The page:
Well, that concludes this little mini series on curtain walls. I hope you took something of value from it. Don’t worry, there are still plenty of tips to be had here at Tip of the Day central! So come back tomorrow for yet another TotD! See ya soon!
OK, so by now, if you’re an architect, you’re probably saying “Will you please stop calling it a curtain wall?!?” No, I will not. Not because I don’t know that it’s not technically a curtain wall, but because unfortunately curtain wall is what Autodesk decided to call it. So just know, when I say curtain wall in these tips, I’m not creating a curtain wall necessarily, but instead just using the curtain wall tool!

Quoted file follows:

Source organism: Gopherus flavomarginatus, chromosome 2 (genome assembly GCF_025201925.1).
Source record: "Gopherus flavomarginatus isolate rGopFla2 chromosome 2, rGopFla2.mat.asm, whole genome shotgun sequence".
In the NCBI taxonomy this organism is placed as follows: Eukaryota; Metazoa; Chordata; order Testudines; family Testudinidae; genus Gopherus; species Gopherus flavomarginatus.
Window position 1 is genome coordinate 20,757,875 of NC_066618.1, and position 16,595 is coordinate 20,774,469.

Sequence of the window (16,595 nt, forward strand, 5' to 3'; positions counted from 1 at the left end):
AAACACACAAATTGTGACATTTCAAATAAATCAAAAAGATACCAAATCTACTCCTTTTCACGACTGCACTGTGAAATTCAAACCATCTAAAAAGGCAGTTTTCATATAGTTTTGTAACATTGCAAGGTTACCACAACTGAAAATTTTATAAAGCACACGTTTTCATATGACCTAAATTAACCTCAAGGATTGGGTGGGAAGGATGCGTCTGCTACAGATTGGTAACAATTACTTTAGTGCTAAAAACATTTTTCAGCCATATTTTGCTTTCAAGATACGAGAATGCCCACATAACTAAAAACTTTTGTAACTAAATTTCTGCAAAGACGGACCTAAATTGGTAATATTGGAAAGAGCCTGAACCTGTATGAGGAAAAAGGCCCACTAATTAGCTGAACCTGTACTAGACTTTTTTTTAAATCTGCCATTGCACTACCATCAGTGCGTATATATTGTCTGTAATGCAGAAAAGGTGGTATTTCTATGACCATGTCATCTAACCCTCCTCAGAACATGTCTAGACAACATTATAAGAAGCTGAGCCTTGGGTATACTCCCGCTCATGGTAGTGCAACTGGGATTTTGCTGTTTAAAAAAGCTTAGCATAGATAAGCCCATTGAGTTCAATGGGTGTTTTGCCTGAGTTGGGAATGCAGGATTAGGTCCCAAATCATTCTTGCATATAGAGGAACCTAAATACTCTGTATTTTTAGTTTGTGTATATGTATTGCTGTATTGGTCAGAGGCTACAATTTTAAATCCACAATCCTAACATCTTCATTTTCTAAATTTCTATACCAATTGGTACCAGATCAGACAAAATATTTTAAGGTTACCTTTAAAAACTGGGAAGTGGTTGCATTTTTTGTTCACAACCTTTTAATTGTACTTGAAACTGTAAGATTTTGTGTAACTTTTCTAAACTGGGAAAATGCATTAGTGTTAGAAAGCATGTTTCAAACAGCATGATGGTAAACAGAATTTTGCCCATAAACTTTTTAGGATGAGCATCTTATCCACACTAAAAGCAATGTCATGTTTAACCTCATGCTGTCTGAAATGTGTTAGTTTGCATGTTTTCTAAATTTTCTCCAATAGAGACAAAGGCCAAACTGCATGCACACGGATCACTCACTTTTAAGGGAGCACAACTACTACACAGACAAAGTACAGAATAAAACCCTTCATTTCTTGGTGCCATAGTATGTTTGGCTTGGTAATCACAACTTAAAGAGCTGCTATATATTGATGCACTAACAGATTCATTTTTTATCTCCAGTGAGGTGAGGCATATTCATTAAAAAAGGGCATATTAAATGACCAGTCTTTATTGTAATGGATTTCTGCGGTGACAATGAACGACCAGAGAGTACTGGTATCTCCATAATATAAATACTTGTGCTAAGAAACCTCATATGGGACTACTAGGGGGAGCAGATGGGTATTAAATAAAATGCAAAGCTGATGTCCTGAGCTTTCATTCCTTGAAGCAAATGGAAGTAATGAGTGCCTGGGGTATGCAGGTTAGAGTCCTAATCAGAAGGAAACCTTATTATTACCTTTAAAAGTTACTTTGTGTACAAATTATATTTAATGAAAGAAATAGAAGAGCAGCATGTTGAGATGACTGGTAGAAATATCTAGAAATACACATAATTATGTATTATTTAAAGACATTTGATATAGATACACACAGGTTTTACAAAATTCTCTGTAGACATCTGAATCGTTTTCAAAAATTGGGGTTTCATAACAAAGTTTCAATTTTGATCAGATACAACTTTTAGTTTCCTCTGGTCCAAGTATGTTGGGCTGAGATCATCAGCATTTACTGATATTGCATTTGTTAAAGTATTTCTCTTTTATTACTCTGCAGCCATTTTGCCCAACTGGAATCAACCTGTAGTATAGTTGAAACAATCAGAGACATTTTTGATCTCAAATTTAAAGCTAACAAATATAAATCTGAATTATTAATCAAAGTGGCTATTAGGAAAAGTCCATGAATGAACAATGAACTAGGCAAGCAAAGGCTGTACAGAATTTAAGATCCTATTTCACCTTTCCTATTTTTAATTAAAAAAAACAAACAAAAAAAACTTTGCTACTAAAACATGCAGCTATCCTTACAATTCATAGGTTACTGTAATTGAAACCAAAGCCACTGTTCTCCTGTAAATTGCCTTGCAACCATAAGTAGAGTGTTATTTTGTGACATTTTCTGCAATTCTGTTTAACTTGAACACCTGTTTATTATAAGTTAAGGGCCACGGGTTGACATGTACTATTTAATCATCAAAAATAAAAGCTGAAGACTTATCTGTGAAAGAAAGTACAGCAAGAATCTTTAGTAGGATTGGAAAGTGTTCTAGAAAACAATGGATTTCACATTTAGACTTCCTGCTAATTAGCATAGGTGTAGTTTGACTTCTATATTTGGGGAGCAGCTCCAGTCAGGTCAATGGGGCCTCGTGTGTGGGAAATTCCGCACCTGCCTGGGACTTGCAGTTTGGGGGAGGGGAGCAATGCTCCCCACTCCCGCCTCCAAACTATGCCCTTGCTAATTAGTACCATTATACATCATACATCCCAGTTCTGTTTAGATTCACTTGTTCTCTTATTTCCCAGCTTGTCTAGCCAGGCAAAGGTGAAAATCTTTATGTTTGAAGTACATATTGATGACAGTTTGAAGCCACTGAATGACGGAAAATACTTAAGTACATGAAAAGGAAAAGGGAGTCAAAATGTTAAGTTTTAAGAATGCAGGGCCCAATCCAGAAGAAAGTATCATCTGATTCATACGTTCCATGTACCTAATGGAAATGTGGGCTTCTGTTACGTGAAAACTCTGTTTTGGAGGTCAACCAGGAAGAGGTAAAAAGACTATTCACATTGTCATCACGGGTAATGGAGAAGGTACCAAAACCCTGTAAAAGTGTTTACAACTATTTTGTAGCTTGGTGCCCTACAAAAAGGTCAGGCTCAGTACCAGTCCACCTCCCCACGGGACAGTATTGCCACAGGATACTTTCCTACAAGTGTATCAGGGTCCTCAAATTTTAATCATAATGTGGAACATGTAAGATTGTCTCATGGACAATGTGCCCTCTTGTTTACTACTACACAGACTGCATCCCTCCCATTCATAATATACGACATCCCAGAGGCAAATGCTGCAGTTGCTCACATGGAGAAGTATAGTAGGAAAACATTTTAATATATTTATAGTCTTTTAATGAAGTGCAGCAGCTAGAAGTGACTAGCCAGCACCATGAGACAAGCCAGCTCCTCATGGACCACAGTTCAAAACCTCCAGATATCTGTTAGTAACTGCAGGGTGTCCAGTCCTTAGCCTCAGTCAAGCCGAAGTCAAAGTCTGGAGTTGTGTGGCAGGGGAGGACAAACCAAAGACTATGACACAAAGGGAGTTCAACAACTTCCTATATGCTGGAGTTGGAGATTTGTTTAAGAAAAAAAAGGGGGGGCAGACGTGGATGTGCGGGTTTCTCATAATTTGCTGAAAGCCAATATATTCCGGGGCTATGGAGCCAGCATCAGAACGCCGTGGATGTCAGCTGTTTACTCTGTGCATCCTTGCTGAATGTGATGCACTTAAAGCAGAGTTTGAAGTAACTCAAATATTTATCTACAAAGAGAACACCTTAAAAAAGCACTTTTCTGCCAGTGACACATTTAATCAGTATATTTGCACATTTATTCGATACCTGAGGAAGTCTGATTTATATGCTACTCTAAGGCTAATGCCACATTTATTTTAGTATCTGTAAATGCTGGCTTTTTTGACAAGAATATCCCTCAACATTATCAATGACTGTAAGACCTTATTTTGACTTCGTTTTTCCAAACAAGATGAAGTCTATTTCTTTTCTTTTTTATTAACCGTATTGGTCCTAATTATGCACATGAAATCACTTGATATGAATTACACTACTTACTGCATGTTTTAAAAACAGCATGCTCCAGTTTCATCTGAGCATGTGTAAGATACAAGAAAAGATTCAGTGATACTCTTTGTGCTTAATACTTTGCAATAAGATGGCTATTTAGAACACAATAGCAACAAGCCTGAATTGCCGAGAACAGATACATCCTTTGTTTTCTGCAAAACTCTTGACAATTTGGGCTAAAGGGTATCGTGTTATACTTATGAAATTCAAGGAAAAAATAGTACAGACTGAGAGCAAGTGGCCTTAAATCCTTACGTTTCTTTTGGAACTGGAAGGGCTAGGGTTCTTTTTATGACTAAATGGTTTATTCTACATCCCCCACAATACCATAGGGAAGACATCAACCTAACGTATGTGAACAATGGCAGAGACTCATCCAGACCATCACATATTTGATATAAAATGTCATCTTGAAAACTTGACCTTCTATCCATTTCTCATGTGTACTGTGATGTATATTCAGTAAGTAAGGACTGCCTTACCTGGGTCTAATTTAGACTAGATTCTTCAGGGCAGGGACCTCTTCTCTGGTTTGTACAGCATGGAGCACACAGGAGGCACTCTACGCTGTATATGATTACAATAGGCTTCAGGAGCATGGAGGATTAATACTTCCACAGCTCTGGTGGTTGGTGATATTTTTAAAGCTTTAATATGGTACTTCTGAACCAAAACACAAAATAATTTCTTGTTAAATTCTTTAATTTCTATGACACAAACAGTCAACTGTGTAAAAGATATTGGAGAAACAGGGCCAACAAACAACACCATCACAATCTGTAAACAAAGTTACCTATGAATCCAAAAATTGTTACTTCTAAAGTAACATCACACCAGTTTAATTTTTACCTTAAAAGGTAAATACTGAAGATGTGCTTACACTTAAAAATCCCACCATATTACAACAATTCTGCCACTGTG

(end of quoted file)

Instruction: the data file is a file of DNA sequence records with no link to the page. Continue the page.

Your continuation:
“That’s great and all, but i still can’t figure out how to put a door in this blasted ‘Curtain Wall!!'” Oh really now? Well you’re in luck because that is today’s TotD topic! Building from yesterday’s tip on fundamental curtain panel blocks, we will go through curtain panel doors today!
Placing Doors in Curtain Walls:
- With your curtain wall already in place, select the panel you wish to replace with a door panel.
- Change the panel type from the type selector.
- Use the grid lines to change the dimensions, noting that the dimensions are from GRID LINE to GRID LINE, not from inside of Mullion to inside of Mullion. IE: if you want a 3′ wide door, and your mullions have a 2″ vis line, you want the grids to be 3′-2″ apart.
- You can tag Panel doors just like normal hosted doors, but you will need to create a tag family for panels that looks like your standard door tag.
- Using the space bar, you can rotate and change the swing of the door like a normal door.